Lily Yip, 59: Ping Pong Champion Returns for Gold

Having played ping pong professionally in China and in the Olympics for the US team, Lily Yip has been at the top of her game, winning numerous medals. Now coaching and setting her sights on winning gold in the next Senior Games, she discusses her long sporting career and how her students inspired her to return to competing.

“Even though I’m getting older, my heart still beats with youthful energy.” Absolutely. Champions seem to have 2 distinct modes: the smiling, friendly, confident face of the day-to-day, and then there is the intense, no-nonsense one that gets switched on during competition. Lily Yip is a former Chinese Olympic team member. People who have played and won at that level never lose that particular mindset. When I ask Lily how she thinks she will do at the Senior Games this summer, the smile disappears; there is just the matter-of-fact declaration that she will take gold. Having seen her volley with her students, my only thought is one of sympathy for whomever she is playing. Being on the Chinese national team is no joke and, although she may move a tiny bit slower than she once did, Lily at 59 is fearsome with a paddle in hand.

She had always been a remarkable talent in table tennis, starting her professional journey at 17. In 1987, she made her way to the United States, eventually becoming a citizen in 1991. From there, she embarked on a star-studded career as a player, coach, and tournament promoter. Her achievements included competing for Team USA in the 1992 and 1996 Olympic Games, securing four medals across three Pan American Games, and clinching numerous US National Table Tennis championships. Lily Yip’s got game.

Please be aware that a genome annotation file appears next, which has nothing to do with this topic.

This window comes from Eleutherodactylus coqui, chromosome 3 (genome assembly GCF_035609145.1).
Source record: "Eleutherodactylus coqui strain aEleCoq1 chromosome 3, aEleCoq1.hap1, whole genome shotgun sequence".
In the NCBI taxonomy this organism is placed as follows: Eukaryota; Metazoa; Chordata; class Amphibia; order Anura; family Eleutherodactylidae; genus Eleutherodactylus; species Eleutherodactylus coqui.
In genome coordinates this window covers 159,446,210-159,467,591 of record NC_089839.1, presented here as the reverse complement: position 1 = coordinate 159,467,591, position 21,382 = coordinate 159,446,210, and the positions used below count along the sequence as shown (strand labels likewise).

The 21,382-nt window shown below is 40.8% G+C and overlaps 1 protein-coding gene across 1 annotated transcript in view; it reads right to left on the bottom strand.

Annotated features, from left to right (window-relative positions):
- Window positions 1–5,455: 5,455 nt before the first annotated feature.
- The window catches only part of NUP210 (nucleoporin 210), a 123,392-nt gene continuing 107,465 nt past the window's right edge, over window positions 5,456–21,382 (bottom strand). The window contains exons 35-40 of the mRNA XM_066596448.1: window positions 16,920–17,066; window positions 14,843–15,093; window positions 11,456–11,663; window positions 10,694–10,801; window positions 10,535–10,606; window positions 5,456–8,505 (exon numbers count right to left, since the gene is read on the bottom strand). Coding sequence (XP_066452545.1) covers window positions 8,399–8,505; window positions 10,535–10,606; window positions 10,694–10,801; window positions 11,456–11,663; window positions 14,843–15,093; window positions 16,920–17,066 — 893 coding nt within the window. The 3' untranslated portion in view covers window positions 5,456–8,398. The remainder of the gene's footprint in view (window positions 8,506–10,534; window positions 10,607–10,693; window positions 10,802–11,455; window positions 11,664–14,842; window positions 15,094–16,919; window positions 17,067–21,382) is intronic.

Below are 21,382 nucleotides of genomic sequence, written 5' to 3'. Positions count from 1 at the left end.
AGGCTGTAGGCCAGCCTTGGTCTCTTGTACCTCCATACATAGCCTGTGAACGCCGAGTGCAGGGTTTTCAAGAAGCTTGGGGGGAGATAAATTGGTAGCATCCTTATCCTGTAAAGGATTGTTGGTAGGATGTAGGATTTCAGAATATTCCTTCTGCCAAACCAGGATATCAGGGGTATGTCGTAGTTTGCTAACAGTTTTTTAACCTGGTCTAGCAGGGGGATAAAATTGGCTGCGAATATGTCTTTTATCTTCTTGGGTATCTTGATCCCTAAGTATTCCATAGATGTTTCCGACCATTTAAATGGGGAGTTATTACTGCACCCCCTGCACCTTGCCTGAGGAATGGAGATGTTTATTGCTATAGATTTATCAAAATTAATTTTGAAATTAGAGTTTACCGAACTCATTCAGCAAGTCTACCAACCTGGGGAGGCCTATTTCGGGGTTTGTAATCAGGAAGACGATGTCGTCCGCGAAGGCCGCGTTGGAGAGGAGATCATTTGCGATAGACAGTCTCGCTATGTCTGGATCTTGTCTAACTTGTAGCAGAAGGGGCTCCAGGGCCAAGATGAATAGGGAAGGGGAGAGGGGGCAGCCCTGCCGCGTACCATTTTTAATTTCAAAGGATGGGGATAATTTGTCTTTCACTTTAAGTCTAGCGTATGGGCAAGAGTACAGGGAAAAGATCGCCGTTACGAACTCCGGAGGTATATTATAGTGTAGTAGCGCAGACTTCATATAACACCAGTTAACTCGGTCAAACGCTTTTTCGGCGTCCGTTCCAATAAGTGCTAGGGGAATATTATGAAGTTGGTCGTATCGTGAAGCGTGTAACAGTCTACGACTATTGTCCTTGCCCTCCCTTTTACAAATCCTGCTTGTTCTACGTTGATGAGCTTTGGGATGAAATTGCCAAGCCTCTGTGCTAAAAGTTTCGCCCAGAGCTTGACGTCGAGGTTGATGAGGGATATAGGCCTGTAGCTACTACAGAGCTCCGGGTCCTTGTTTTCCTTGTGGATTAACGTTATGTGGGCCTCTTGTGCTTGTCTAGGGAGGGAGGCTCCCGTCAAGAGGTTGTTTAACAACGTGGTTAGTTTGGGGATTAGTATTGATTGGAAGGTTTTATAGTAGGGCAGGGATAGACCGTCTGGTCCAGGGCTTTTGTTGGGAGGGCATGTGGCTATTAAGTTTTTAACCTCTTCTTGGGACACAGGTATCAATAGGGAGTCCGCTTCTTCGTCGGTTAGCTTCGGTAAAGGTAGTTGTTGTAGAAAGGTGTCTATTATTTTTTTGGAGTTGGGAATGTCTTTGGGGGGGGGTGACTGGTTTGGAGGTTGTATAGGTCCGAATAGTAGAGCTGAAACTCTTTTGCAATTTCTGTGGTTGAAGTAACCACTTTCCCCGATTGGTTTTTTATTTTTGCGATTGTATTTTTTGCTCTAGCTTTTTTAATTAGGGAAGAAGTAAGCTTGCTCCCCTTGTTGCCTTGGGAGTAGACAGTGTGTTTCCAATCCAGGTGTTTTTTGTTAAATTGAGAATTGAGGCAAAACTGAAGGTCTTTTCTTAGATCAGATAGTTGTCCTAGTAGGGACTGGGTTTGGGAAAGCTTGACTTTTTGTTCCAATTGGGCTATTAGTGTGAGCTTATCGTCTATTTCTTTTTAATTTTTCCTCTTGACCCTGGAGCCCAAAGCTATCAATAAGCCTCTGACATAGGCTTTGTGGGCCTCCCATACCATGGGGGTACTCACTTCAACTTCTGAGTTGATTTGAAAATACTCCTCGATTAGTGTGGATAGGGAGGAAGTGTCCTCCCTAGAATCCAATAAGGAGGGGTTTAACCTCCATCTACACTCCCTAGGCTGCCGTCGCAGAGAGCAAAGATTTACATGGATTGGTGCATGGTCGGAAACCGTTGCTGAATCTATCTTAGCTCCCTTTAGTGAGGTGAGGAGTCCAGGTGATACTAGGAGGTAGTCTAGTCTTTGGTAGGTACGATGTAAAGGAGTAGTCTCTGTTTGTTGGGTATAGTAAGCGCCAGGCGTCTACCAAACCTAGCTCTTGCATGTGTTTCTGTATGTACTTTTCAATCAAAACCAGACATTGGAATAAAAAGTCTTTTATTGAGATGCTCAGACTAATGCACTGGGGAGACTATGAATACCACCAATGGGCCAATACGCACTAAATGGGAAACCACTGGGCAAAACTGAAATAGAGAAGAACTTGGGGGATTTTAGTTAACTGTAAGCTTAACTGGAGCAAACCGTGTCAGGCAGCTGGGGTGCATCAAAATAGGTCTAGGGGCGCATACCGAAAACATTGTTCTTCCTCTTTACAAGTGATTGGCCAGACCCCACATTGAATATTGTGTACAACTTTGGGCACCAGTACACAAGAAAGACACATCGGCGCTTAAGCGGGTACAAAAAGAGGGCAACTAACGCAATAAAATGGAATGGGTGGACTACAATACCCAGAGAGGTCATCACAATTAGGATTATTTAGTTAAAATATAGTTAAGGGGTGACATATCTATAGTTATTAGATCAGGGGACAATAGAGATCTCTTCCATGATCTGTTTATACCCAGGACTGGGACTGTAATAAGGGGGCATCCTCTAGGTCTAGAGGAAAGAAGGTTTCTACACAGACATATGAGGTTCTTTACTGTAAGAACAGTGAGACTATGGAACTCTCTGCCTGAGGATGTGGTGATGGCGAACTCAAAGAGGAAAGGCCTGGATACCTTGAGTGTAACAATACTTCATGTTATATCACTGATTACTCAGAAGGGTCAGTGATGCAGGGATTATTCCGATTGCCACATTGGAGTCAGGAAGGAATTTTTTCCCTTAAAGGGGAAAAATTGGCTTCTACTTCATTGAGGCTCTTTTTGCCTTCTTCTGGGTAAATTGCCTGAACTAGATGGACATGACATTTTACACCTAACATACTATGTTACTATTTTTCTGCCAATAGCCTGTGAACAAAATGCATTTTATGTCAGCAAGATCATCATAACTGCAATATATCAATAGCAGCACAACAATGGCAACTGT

Lily finds fulfillment in helping others learn the game. “I sort of retired from playing professionally after working with the US Olympic team in 2016, so I could focus more on coaching. However, once I crossed the age of 50, my students started urging me to participate in the Senior Games. They believed it would inspire them to perform better, and they might not have gone if I hadn’t joined,” she explains. 

Although she acknowledges some of the changes that come with age, she still has the fire to be on the podium: “It’s a wonderful goal for me to continue playing a sport that I’ve adored since childhood. And let’s be honest, winning still gives you a fantastic feeling, doesn’t it?”

Photo by David Harry Stewart.

So, Lily, how old are you?
Going to turn 60 on August 22nd. 

Where do you live?
I live in New Jersey now. Jersey City.

Where are you from?
Guangzhou, China.

When did you move to the US?

What was your background in ping pong in China?
I played 8 years as a professional player in Guangdong Province after high school. I was on the Chinese National team four and a half years when I was 17. I graduated from the Guangzhou Physical Education College at 23.

What is it about ping pong that you like?
It is a very social sport requiring many skills. It is also a lot of fun. It keeps the mind and body sharp.

How long have you been competing in ping pong?
Since 1991, Pan American Games. Before the pandemic, I competed in the Veteran Championship since 2018. I had just started competing in senior games — World Veteran Championship. That’s the first time it’s in Las Vegas, then second time was in China, 2019, then another one more is 2020. 

“If I want to compete, I need to improve my physical condition”

Before that, I had stopped a little while. 

Photo by David Harry Stewart.